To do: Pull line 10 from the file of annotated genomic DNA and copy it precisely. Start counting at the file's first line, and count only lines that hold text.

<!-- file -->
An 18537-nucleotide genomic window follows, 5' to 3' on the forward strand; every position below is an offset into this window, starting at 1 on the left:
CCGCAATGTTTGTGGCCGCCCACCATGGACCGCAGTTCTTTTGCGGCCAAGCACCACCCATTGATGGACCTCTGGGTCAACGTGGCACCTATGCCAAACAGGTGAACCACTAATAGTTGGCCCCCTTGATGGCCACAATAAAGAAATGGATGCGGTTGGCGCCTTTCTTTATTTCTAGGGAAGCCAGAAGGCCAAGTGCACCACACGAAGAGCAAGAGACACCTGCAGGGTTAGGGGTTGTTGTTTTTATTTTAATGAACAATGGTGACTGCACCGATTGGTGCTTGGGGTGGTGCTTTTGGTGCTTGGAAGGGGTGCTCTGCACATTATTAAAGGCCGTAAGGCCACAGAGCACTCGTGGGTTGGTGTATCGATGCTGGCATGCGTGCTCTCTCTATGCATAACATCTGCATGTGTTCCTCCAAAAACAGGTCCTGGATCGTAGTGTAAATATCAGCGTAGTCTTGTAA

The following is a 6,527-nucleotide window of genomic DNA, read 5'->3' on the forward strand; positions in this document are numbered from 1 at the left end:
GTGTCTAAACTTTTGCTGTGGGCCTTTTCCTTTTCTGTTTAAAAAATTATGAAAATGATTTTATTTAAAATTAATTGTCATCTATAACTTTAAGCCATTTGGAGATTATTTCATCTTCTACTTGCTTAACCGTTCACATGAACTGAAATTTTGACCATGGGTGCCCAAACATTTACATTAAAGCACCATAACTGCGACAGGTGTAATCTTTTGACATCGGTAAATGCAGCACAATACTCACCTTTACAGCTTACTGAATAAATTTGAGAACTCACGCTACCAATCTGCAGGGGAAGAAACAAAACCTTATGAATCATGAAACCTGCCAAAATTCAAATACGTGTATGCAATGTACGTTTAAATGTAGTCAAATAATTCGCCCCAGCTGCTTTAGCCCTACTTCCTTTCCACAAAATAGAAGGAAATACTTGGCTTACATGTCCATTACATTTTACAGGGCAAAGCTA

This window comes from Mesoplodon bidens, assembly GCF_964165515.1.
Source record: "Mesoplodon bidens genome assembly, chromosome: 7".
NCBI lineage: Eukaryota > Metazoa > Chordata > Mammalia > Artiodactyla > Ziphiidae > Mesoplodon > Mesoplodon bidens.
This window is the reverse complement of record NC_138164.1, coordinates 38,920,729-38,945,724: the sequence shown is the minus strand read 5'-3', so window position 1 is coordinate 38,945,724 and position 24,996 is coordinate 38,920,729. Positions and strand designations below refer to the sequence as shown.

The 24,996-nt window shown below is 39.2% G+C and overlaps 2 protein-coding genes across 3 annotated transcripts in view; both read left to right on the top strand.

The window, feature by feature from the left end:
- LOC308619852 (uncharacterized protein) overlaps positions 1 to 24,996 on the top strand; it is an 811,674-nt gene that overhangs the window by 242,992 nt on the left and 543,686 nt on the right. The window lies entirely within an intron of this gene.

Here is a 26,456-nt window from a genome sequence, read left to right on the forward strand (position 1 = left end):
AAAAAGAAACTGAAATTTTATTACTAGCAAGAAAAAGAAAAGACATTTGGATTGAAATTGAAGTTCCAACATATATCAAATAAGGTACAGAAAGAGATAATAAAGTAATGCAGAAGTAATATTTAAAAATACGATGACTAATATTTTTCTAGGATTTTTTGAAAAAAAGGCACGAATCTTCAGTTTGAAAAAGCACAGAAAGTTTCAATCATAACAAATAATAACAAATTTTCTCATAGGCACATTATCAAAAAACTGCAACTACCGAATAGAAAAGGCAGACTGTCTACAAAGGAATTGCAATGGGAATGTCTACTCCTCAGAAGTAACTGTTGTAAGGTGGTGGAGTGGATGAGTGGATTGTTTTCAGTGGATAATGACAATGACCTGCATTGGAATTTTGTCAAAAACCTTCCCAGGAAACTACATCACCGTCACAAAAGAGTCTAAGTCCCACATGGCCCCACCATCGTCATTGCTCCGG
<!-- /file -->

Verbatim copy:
The window, feature by feature from the left end: